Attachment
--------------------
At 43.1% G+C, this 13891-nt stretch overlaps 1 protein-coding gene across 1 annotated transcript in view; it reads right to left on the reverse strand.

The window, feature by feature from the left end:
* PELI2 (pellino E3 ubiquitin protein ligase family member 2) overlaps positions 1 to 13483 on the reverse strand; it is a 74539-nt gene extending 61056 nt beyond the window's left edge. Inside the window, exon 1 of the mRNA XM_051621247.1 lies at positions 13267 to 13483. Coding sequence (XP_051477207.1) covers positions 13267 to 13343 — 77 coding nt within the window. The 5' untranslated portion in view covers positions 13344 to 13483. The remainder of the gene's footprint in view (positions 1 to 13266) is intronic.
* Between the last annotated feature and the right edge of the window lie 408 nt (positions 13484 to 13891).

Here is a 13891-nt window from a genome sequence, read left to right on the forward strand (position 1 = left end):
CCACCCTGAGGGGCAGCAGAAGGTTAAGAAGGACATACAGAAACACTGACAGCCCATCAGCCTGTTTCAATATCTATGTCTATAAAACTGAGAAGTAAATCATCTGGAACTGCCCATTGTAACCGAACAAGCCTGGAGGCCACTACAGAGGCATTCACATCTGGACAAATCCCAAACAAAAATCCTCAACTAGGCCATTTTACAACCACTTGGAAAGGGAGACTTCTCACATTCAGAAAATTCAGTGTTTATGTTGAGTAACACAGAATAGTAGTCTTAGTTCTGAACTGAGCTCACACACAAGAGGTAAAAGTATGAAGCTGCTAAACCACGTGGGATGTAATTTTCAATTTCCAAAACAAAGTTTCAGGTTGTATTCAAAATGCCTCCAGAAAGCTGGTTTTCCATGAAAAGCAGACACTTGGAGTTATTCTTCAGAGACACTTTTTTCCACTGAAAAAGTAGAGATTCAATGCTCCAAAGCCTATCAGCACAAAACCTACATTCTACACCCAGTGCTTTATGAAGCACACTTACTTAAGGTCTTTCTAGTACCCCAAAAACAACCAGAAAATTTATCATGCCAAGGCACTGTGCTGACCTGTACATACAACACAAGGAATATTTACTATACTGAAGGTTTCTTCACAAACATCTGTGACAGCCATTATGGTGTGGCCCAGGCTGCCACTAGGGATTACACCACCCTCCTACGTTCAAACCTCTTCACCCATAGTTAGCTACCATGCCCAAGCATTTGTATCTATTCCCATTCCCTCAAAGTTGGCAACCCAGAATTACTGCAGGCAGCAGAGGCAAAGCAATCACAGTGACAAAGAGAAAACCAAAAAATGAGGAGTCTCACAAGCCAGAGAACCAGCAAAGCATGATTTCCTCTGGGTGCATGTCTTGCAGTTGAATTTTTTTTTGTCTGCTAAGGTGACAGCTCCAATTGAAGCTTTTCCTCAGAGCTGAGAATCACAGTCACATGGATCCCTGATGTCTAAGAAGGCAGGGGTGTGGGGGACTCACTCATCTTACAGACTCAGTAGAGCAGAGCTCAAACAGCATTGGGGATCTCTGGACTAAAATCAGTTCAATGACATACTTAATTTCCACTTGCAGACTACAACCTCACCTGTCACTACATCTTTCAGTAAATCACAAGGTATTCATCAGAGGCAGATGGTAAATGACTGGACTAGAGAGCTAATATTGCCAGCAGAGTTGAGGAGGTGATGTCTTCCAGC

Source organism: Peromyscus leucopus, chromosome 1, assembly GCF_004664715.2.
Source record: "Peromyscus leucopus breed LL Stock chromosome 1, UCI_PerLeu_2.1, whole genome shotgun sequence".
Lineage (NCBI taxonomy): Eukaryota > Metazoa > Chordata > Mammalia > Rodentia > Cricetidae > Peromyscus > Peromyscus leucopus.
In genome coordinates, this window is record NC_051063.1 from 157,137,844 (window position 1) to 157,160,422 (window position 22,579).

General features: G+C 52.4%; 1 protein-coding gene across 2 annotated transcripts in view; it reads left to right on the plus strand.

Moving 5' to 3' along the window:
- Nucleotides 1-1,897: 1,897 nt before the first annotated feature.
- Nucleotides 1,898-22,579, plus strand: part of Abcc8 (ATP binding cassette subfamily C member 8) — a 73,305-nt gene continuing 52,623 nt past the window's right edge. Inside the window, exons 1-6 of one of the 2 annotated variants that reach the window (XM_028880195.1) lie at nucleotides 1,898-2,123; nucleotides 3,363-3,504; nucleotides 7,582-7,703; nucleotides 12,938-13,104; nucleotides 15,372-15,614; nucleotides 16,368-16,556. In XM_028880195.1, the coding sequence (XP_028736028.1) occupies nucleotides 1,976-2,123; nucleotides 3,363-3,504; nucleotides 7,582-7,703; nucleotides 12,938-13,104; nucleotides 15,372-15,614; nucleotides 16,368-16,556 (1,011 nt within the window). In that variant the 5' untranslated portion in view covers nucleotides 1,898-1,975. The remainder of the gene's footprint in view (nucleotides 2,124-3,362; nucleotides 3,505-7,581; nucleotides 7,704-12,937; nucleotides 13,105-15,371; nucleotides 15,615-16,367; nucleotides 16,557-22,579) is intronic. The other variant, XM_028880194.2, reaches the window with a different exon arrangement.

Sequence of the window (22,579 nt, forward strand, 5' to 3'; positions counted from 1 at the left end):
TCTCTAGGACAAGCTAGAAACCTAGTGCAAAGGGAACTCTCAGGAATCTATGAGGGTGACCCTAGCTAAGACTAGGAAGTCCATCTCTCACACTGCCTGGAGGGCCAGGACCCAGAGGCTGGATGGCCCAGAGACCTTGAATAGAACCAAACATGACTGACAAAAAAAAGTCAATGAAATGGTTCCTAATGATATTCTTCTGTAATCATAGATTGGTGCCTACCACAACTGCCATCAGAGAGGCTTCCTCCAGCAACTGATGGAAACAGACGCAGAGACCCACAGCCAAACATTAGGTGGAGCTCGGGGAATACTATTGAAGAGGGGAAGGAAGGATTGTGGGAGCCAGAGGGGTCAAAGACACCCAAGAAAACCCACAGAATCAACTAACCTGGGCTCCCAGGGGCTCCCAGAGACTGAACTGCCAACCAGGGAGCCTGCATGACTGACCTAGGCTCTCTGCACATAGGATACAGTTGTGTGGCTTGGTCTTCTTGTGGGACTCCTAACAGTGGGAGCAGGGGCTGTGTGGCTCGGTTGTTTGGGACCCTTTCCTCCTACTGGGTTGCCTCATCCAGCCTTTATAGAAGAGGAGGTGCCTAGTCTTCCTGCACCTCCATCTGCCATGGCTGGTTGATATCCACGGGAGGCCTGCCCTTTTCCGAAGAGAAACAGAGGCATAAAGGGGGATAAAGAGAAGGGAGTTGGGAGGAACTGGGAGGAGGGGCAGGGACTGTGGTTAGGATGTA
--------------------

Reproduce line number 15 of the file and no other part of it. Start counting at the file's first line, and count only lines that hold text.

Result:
Sequence of the window (22,579 nt, forward strand, 5' to 3'; positions counted from 1 at the left end):